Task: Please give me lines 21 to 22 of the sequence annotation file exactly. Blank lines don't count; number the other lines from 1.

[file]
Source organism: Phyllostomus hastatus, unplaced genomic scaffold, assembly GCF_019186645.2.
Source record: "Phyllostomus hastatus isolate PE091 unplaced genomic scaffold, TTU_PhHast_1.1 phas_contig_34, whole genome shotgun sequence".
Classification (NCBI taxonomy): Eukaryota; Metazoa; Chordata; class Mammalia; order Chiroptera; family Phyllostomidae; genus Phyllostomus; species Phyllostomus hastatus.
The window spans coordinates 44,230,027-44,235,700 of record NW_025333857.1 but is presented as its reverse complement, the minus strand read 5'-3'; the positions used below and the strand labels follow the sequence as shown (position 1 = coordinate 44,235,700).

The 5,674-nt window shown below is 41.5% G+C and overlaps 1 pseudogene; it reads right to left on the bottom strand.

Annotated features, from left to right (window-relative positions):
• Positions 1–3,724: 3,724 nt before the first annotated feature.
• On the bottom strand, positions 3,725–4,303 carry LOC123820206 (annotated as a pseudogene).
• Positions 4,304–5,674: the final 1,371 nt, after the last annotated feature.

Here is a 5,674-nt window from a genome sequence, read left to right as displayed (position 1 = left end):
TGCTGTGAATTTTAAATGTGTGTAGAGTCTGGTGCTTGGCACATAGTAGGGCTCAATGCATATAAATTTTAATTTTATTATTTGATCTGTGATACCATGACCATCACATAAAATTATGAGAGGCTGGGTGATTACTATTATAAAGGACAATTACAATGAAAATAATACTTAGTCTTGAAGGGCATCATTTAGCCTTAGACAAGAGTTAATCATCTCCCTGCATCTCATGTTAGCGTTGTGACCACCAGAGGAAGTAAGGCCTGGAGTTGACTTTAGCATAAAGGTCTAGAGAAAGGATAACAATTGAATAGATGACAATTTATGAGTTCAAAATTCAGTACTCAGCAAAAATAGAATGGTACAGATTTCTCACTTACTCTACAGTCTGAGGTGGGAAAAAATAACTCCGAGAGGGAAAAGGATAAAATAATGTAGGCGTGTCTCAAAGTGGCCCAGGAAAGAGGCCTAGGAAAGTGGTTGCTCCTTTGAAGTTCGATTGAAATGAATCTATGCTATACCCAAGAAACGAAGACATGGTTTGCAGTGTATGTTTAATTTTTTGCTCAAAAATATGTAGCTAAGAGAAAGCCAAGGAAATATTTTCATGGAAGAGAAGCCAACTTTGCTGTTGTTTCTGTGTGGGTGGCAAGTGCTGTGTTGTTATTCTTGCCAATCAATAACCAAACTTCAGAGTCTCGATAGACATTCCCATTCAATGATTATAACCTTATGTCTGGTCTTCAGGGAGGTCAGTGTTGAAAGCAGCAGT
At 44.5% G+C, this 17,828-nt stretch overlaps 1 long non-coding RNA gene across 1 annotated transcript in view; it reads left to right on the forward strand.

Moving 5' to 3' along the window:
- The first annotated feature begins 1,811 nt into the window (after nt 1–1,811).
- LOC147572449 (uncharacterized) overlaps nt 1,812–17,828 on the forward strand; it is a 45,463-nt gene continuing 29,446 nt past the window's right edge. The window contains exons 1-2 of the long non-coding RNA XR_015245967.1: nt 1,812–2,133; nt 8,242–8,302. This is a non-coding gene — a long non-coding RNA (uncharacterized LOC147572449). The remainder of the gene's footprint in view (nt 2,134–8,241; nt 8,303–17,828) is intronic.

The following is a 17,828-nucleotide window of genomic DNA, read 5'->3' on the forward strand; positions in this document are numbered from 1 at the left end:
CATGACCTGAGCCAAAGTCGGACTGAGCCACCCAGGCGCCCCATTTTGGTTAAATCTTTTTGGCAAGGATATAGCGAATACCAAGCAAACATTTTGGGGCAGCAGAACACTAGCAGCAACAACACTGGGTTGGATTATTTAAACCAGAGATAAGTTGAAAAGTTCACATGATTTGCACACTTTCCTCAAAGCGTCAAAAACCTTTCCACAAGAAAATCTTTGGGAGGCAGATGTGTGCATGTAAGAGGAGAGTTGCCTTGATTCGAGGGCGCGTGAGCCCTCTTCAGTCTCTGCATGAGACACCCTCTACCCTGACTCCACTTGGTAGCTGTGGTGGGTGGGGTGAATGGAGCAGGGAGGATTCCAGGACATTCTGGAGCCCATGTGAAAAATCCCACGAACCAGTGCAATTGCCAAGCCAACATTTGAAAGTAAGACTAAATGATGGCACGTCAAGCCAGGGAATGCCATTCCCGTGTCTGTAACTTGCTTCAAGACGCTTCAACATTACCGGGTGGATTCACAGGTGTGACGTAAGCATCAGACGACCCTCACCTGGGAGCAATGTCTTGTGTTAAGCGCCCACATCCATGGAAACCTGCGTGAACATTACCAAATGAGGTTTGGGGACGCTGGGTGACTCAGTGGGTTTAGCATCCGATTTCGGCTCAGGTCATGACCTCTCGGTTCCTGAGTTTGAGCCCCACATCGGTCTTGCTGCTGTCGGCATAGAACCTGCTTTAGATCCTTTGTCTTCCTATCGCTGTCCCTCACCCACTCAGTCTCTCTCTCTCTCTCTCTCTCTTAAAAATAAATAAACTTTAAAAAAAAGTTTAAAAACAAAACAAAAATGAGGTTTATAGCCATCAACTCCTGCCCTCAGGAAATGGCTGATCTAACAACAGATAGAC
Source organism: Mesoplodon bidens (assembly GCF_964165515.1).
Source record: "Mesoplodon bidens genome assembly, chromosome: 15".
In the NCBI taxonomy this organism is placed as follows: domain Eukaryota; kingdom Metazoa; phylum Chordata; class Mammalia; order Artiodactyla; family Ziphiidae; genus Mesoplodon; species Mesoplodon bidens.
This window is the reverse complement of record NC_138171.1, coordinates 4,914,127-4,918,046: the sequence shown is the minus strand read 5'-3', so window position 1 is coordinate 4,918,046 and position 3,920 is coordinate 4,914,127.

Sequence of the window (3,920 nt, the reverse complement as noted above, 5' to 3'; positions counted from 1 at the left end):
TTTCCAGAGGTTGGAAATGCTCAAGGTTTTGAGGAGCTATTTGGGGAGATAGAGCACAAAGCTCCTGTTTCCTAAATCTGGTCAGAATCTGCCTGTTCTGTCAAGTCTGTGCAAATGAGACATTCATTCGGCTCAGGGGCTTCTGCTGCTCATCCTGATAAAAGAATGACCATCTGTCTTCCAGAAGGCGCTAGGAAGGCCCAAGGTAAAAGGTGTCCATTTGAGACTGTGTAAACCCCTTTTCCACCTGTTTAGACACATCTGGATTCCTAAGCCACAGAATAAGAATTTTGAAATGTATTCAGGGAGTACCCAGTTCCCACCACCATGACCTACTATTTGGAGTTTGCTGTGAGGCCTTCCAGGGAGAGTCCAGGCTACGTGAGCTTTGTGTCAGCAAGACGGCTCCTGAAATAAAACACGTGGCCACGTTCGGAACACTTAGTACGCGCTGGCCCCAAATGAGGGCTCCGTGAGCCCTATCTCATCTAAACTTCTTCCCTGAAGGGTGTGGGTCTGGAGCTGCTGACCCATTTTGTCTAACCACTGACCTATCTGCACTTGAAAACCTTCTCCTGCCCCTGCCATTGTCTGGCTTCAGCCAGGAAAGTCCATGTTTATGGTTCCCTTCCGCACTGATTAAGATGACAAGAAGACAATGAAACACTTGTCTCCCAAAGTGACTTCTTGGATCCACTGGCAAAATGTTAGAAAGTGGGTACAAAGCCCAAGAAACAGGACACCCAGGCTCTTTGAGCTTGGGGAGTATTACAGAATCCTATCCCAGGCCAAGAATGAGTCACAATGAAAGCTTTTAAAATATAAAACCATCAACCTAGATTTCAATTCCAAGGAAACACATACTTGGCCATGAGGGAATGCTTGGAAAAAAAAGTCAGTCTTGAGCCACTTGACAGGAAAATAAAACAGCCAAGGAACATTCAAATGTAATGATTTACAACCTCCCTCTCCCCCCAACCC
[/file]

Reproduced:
This window is the reverse complement of record NC_138171.1, coordinates 4,914,127-4,918,046: the sequence shown is the minus strand read 5'-3', so window position 1 is coordinate 4,918,046 and position 3,920 is coordinate 4,914,127.

Sequence of the window (3,920 nt, the reverse complement as noted above, 5' to 3'; positions counted from 1 at the left end):